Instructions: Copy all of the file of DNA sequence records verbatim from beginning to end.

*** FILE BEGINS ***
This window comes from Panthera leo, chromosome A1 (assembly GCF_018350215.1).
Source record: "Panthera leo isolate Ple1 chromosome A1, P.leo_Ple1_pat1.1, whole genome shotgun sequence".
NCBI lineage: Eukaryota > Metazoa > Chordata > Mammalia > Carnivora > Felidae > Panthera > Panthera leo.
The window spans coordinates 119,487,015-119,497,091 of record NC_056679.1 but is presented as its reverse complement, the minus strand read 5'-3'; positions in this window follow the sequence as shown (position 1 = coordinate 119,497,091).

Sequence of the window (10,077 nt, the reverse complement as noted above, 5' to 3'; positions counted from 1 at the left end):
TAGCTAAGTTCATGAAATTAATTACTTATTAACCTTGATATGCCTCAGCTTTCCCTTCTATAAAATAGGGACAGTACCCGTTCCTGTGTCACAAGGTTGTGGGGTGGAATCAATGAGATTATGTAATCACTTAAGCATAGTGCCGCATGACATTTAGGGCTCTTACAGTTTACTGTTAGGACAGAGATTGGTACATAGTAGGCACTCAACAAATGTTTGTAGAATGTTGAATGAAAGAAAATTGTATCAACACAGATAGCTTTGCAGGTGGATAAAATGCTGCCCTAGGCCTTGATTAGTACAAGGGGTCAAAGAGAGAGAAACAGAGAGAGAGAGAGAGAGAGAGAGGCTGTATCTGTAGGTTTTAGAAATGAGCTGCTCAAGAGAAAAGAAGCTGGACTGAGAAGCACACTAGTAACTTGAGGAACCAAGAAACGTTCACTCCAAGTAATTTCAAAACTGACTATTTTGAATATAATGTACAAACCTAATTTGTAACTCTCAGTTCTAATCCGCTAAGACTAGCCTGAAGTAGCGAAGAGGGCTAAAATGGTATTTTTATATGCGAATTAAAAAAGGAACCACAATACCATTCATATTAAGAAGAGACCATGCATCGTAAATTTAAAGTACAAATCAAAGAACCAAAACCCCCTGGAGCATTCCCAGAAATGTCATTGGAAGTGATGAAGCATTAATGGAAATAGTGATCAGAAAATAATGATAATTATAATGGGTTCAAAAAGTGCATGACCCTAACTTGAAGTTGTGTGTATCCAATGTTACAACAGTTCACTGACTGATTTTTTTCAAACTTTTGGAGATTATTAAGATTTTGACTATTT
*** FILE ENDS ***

This window comes from Panthera leo, chromosome A1 (assembly GCF_018350215.1).
Source record: "Panthera leo isolate Ple1 chromosome A1, P.leo_Ple1_pat1.1, whole genome shotgun sequence".
NCBI lineage: Eukaryota > Metazoa > Chordata > Mammalia > Carnivora > Felidae > Panthera > Panthera leo.
The window spans coordinates 119,487,015-119,497,091 of record NC_056679.1 but is presented as its reverse complement, the minus strand read 5'-3'; positions in this window follow the sequence as shown (position 1 = coordinate 119,497,091).

Sequence of the window (10,077 nt, the reverse complement as noted above, 5' to 3'; positions counted from 1 at the left end):
TAGCTAAGTTCATGAAATTAATTACTTATTAACCTTGATATGCCTCAGCTTTCCCTTCTATAAAATAGGGACAGTACCCGTTCCTGTGTCACAAGGTTGTGGGGTGGAATCAATGAGATTATGTAATCACTTAAGCATAGTGCCGCATGACATTTAGGGCTCTTACAGTTTACTGTTAGGACAGAGATTGGTACATAGTAGGCACTCAACAAATGTTTGTAGAATGTTGAATGAAAGAAAATTGTATCAACACAGATAGCTTTGCAGGTGGATAAAATGCTGCCCTAGGCCTTGATTAGTACAAGGGGTCAAAGAGAGAGAAACAGAGAGAGAGAGAGAGAGAGAGAGGCTGTATCTGTAGGTTTTAGAAATGAGCTGCTCAAGAGAAAAGAAGCTGGACTGAGAAGCACACTAGTAACTTGAGGAACCAAGAAACGTTCACTCCAAGTAATTTCAAAACTGACTATTTTGAATATAATGTACAAACCTAATTTGTAACTCTCAGTTCTAATCCGCTAAGACTAGCCTGAAGTAGCGAAGAGGGCTAAAATGGTATTTTTATATGCGAATTAAAAAAGGAACCACAATACCATTCATATTAAGAAGAGACCATGCATCGTAAATTTAAAGTACAAATCAAAGAACCAAAACCCCCTGGAGCATTCCCAGAAATGTCATTGGAAGTGATGAAGCATTAATGGAAATAGTGATCAGAAAATAATGATAATTATAATGGGTTCAAAAAGTGCATGACCCTAACTTGAAGTTGTGTGTATCCAATGTTACAACAGTTCACTGACTGATTTTTTTCAAACTTTTGGAGATTATTAAGATTTTGACTATTT